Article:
• context of organisation -- there must be consideration of wider issues such as supply chain and local community and also cultural, social, political, legal, technological, economic and governance settings • leadership -- top management (those who direct / control organisations) need to take an active role e.g. set direction, foster trust, promote positive culture and communicate what needs to be done and why it is important • documented information -- in this digital age, this includes electronic and processed information (e.g. use of smartphones or tablets) and does not refer to 'documentation', 'records' or 'documented procedures'
Also, more focus on:
• worker participation -- top management ensuring more non-managerial participation and supporting leadership and contribution from others • continual improvement -- there is a requirement for continual improvement objectives and process, such as to improve system efficacy and promote positive culture • hierarchy of control -- there is emphasis on applying the 'hierarchy' at planning and operational stages, so that problems can be designed-out at the earliest stage • risk management -- this requires ongoing assessment of risks and opportunities, both for OSH and for the OHSMS itself • compliance status -- requires a process to ensure that relevant legal and other requirements are taken into account, kept up-to-date and compliance status checked • contractors, procurement and outsourcing -- recognising the growth in these areas, there is a requirement for specific processes to safely manage these issues • performance evaluation -- requires criteria against which evaluation takes place and for not only OSH performance to be evaluated, but also of the efficacy of the system
What's the expected timetable?
ISO 45001 has now reached the "enquiry" stage of development; the Draft International Standard (DIS) and has been consulted on. The ballot of the DIS failed to achieve approval and so the standard will go to a DIS2 stage after a further ISO PC 283 meeting in October 2016 to resolve any outstanding issues.
The DIS2 consultation will be a two-month period between February and March 2017, with another meeting in May 2017 to deal with any resulting queries. If there are no significant issues, the draft standard can go for final edit, with a view to it being published by the end of June 2017.
In the meantime, BSI's HS/1 Committee is working to produce a guidance document for ISO 45001, similar to BS 18004 and this will probably be numbered BS 45004.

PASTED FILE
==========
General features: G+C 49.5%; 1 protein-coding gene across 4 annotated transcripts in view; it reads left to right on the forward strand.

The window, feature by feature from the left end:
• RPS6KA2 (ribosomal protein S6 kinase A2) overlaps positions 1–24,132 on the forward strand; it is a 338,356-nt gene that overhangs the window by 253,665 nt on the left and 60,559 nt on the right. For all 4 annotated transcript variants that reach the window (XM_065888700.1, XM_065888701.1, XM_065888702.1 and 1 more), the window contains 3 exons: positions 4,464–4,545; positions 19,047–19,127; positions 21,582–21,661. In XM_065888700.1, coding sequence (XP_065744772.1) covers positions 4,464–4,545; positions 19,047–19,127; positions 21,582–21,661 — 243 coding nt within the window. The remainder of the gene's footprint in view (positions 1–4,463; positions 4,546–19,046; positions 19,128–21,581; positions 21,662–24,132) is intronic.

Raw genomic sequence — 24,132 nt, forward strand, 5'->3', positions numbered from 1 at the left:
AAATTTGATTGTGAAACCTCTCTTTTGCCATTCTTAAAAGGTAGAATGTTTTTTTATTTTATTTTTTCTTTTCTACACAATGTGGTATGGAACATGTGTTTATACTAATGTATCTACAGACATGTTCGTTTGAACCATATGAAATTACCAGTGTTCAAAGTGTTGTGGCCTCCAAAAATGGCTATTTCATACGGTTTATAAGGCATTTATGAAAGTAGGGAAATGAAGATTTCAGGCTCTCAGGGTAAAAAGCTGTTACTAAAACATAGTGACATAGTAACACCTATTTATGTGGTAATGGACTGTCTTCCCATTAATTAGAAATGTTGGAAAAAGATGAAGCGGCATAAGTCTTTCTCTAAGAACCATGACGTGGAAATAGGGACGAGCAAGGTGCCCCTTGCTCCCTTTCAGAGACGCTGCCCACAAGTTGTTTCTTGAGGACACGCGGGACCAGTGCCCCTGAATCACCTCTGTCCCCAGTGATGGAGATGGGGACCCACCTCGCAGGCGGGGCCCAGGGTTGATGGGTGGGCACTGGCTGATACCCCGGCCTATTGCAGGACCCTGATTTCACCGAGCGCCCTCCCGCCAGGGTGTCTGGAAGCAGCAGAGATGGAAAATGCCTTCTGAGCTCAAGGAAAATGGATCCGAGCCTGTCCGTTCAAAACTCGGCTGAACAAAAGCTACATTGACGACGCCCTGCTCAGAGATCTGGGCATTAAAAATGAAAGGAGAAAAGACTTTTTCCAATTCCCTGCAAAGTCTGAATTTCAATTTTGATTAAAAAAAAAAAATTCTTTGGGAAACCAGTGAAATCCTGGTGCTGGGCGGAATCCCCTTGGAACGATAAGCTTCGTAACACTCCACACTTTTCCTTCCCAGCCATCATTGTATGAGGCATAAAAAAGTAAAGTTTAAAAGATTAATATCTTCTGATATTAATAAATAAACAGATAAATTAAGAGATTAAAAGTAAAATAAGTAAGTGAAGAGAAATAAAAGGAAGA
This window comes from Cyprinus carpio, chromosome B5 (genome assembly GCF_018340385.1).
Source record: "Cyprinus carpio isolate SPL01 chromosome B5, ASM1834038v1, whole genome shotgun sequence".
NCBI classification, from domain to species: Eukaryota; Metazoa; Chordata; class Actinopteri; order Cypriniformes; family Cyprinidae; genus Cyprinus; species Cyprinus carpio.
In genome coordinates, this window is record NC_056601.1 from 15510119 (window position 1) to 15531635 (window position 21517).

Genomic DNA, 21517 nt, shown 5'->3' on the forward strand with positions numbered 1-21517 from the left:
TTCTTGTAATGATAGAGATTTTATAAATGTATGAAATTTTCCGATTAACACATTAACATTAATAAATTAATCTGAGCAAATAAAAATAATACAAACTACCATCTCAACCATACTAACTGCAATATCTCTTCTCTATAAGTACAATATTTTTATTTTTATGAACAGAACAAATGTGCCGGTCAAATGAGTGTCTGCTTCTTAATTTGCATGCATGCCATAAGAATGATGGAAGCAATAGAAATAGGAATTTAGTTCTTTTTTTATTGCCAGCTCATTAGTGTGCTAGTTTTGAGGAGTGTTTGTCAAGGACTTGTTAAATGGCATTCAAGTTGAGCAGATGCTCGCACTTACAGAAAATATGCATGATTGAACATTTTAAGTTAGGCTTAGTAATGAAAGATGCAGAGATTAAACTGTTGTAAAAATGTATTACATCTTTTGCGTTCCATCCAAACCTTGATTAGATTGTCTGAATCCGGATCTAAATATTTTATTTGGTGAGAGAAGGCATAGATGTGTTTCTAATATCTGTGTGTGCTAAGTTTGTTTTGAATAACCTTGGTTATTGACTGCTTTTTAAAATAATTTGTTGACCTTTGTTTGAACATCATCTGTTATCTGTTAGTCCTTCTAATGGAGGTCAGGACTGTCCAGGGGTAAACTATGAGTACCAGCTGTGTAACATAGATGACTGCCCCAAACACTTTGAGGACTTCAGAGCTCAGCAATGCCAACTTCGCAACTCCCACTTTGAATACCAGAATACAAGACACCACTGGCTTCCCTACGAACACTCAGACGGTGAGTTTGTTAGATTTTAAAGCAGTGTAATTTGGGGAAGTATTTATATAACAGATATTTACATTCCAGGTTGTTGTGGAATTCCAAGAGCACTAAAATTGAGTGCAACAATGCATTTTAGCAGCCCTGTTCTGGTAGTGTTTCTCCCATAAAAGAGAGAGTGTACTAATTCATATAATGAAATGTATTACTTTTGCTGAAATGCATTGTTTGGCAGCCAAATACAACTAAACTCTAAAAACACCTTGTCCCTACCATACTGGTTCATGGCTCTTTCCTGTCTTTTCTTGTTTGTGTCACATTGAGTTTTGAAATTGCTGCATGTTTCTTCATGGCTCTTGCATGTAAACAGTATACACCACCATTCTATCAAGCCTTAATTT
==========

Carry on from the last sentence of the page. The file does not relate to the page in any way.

What implications are there?
The differences between OHSAS 18001 and ISO 45001 could mean there are implications for organisations seeking certification and their advisers; and also for auditors who are auditing to the new standard. Key areas include the requirement for demonstration of leadership and adequate consideration of an organisation's context.
For example, OSH practitioners may need to develop or refine their skills in helping managers to assess the internal and external factors affecting context (horizon-scanning and STEEPLE analysis, for example) and ensure effective engagement with relevant stakeholders and interested parties. They will also need to be able to prepare CEOs and other senior managers to be audited to this new standard. The introduction of ISO 45001 provides the opportunity for closer working relations between OSH practitioners and Boards / CEOs and other relevant corporate functions, such as procurement, encouraging organisations to show more visible and socially responsible leadership.
Auditors who are auditing to ISO 45001 may need new skills, both interpersonal, in interviewing top management and also technical, in dealing with an increased variety of information sources and researching organisational context.
What should organisations be doing?
For organisations already certificated to OHSAS 18001, there will be a transition period to move to ISO 45001 before OHSAS 18001 is withdrawn completely. Though this period has yet to be agreed, it is likely to be two to three years. Organisations' certification auditors will be in touch to advise on the timescales and will probably suggest a 'gap analysis' audit to identify any changes to existing processes that might be necessary.
Organisations without certification to an OSH management systems standard, but considering seeking ISO 45001 certification, can start preparing now. Taking part in the public consultation on ISO DIS 45001 provides an opportunity to understand the likely requirements of the standard and to start ensuring relevant processes are in place. Organisations will need to engage a certification body to audit them and conduct a 'gap analysis' against the ISO 45001 requirements. This will identify specifically where and how an organisation's processes need to be improved to achieve the standard.
And of course, organisations can also opt to adopt the standard and follow the guidance without seeking certification if they so choose.
So, in summary, organisations should ensure effective OSH risk management is integral to their operations and that they have strong leadership, worker involvement, a competent workforce and a positive OH&S culture. As well as reducing injury, illness and death, this can help enhance the organisation's reputation, resilience and results and ensure a sustainable and socially responsible future.